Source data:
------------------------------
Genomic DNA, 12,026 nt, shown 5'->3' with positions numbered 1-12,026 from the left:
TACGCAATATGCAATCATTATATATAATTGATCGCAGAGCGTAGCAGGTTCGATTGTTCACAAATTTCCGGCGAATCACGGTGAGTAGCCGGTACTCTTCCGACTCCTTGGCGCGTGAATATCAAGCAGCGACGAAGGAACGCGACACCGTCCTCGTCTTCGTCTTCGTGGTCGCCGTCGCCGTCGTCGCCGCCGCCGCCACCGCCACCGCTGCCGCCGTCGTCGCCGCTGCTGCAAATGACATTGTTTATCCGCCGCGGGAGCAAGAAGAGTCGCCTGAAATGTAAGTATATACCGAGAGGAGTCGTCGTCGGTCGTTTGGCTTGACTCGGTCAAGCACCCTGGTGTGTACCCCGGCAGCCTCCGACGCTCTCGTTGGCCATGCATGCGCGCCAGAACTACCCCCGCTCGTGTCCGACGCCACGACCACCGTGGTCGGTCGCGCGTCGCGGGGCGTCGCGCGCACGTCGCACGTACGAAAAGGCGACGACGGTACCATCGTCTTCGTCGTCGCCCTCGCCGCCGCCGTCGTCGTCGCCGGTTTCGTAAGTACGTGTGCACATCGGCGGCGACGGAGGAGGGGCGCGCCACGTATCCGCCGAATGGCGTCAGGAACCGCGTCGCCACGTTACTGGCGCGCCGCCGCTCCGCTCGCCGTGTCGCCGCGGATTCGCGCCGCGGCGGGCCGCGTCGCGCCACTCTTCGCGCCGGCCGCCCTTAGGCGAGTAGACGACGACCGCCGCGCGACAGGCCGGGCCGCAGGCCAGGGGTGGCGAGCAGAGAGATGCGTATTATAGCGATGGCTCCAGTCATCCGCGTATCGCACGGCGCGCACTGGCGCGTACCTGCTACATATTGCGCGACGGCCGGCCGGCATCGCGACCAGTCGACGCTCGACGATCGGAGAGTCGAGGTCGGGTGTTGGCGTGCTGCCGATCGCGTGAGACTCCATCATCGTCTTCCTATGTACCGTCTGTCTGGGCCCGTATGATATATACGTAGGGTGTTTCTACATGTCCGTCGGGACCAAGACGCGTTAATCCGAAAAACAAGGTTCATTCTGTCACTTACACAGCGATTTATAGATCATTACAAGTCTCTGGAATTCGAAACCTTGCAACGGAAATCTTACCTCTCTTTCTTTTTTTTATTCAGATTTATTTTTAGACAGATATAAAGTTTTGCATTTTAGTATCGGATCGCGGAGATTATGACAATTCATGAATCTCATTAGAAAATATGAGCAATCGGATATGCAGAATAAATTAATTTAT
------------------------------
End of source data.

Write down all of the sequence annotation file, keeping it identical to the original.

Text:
Genomic DNA, 12,026 nt, shown 5'->3' with positions numbered 1-12,026 from the left:
TACGCAATATGCAATCATTATATATAATTGATCGCAGAGCGTAGCAGGTTCGATTGTTCACAAATTTCCGGCGAATCACGGTGAGTAGCCGGTACTCTTCCGACTCCTTGGCGCGTGAATATCAAGCAGCGACGAAGGAACGCGACACCGTCCTCGTCTTCGTCTTCGTGGTCGCCGTCGCCGTCGTCGCCGCCGCCGCCACCGCCACCGCTGCCGCCGTCGTCGCCGCTGCTGCAAATGACATTGTTTATCCGCCGCGGGAGCAAGAAGAGTCGCCTGAAATGTAAGTATATACCGAGAGGAGTCGTCGTCGGTCGTTTGGCTTGACTCGGTCAAGCACCCTGGTGTGTACCCCGGCAGCCTCCGACGCTCTCGTTGGCCATGCATGCGCGCCAGAACTACCCCCGCTCGTGTCCGACGCCACGACCACCGTGGTCGGTCGCGCGTCGCGGGGCGTCGCGCGCACGTCGCACGTACGAAAAGGCGACGACGGTACCATCGTCTTCGTCGTCGCCCTCGCCGCCGCCGTCGTCGTCGCCGGTTTCGTAAGTACGTGTGCACATCGGCGGCGACGGAGGAGGGGCGCGCCACGTATCCGCCGAATGGCGTCAGGAACCGCGTCGCCACGTTACTGGCGCGCCGCCGCTCCGCTCGCCGTGTCGCCGCGGATTCGCGCCGCGGCGGGCCGCGTCGCGCCACTCTTCGCGCCGGCCGCCCTTAGGCGAGTAGACGACGACCGCCGCGCGACAGGCCGGGCCGCAGGCCAGGGGTGGCGAGCAGAGAGATGCGTATTATAGCGATGGCTCCAGTCATCCGCGTATCGCACGGCGCGCACTGGCGCGTACCTGCTACATATTGCGCGACGGCCGGCCGGCATCGCGACCAGTCGACGCTCGACGATCGGAGAGTCGAGGTCGGGTGTTGGCGTGCTGCCGATCGCGTGAGACTCCATCATCGTCTTCCTATGTACCGTCTGTCTGGGCCCGTATGATATATACGTAGGGTGTTTCTACATGTCCGTCGGGACCAAGACGCGTTAATCCGAAAAACAAGGTTCATTCTGTCACTTACACAGCGATTTATAGATCATTACAAGTCTCTGGAATTCGAAACCTTGCAACGGAAATCTTACCTCTCTTTCTTTTTTTTATTCAGATTTATTTTTAGACAGATATAAAGTTTTGCATTTTAGTATCGGATCGCGGAGATTATGACAATTCATGAATCTCATTAGAAAATATGAGCAATCGGATATGCAGAATAAATTAATTTAT